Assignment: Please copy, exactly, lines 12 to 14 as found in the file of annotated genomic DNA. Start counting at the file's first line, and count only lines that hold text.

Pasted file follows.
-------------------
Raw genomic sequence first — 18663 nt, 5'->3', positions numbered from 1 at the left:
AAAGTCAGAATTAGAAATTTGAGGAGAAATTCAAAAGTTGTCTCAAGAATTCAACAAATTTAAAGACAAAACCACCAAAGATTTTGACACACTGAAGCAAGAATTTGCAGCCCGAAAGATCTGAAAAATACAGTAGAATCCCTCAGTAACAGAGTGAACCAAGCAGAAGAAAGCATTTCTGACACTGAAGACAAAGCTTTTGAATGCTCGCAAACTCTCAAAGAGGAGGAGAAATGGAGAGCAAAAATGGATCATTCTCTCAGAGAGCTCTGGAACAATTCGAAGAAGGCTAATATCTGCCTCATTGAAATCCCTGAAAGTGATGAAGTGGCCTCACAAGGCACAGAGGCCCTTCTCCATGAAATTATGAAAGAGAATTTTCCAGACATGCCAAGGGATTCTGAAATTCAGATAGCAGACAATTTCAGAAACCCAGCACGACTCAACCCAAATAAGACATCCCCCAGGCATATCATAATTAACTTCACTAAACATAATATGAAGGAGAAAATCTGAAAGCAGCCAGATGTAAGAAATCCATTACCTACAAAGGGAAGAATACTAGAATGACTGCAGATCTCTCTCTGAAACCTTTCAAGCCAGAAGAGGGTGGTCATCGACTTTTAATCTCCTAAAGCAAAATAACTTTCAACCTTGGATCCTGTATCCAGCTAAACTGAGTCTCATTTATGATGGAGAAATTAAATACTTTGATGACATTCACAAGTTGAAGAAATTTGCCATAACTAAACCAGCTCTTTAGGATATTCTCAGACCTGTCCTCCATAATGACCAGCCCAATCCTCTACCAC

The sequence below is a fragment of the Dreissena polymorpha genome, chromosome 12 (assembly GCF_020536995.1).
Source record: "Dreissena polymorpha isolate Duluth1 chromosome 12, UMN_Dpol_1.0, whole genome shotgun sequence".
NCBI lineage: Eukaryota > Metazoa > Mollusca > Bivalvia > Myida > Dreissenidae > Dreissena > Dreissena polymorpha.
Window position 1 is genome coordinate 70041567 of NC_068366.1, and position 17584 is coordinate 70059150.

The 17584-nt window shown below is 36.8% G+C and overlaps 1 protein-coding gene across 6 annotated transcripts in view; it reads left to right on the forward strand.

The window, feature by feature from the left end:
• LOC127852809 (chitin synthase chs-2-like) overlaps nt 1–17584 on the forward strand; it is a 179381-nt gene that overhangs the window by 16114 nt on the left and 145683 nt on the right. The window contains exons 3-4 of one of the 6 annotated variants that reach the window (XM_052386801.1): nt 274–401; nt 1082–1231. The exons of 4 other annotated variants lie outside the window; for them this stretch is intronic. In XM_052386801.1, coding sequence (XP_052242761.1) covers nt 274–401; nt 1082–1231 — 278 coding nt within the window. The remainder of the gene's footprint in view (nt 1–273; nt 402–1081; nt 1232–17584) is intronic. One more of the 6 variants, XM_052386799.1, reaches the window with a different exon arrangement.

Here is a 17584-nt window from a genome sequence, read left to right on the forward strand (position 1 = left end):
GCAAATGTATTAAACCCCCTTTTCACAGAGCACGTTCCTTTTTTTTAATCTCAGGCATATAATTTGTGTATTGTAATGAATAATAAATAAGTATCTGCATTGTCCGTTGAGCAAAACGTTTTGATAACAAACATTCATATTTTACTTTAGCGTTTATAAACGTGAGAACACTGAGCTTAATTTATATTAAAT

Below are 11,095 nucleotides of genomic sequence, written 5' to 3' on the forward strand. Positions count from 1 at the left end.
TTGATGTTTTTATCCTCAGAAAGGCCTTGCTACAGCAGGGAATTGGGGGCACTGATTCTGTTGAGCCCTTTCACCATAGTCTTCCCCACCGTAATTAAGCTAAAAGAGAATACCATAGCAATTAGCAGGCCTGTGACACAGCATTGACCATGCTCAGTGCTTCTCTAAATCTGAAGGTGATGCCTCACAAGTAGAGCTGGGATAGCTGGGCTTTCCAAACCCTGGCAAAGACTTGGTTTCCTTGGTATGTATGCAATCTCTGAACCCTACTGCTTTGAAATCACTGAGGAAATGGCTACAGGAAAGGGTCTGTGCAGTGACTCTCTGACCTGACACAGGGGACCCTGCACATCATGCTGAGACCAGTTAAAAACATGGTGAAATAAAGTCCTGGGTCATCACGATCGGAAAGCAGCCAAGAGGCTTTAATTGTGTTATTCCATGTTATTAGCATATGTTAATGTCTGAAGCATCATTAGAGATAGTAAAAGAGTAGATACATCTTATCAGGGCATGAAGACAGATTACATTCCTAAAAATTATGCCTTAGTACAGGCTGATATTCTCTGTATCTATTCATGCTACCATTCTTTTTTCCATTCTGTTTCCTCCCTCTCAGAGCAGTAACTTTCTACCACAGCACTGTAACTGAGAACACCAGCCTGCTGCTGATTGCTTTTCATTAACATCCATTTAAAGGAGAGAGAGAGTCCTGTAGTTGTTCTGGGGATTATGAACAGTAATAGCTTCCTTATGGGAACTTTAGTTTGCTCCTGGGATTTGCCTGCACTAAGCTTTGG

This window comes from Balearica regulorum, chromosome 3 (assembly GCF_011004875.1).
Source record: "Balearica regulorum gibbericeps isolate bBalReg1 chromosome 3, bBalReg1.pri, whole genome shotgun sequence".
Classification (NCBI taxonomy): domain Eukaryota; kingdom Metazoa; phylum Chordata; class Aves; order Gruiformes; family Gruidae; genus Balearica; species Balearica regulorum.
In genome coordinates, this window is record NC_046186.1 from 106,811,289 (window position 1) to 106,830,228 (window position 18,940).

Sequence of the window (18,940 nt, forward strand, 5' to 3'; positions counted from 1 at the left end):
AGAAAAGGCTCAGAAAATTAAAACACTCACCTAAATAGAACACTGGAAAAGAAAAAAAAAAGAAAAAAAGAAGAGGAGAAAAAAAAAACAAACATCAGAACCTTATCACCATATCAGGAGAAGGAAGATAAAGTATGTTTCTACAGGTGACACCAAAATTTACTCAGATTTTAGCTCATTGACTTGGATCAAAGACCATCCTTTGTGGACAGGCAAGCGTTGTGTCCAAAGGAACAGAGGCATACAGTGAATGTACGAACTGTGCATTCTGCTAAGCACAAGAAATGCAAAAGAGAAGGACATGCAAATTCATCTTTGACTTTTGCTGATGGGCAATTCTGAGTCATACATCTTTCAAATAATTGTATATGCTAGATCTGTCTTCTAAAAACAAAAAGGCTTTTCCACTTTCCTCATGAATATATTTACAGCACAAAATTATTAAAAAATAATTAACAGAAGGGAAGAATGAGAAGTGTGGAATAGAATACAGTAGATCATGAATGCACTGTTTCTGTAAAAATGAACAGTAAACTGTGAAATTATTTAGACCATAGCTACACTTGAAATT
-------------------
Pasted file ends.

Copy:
Below are 11,095 nucleotides of genomic sequence, written 5' to 3' on the forward strand. Positions count from 1 at the left end.
TTGATGTTTTTATCCTCAGAAAGGCCTTGCTACAGCAGGGAATTGGGGGCACTGATTCTGTTGAGCCCTTTCACCATAGTCTTCCCCACCGTAATTAAGCTAAAAGAGAATACCATAGCAATTAGCAGGCCTGTGACACAGCATTGACCATGCTCAGTGCTTCTCTAAATCTGAAGGTGATGCCTCACAAGTAGAGCTGGGATAGCTGGGCTTTCCAAACCCTGGCAAAGACTTGGTTTCCTTGGTATGTATGCAATCTCTGAACCCTACTGCTTTGAAATCACTGAGGAAATGGCTACAGGAAAGGGTCTGTGCAGTGACTCTCTGACCTGACACAGGGGACCCTGCACATCATGCTGAGACCAGTTAAAAACATGGTGAAATAAAGTCCTGGGTCATCACGATCGGAAAGCAGCCAAGAGGCTTTAATTGTGTTATTCCATGTTATTAGCATATGTTAATGTCTGAAGCATCATTAGAGATAGTAAAAGAGTAGATACATCTTATCAGGGCATGAAGACAGATTACATTCCTAAAAATTATGCCTTAGTACAGGCTGATATTCTCTGTATCTATTCATGCTACCATTCTTTTTTCCATTCTGTTTCCTCCCTCTCAGAGCAGTAACTTTCTACCACAGCACTGTAACTGAGAACACCAGCCTGCTGCTGATTGCTTTTCATTAACATCCATTTAAAGGAGAGAGAGAGTCCTGTAGTTGTTCTGGGGATTATGAACAGTAATAGCTTCCTTATGGGAACTTTAGTTTGCTCCTGGGATTTGCCTGCACTAAGCTTTGG

This window comes from Balearica regulorum, chromosome 3 (assembly GCF_011004875.1).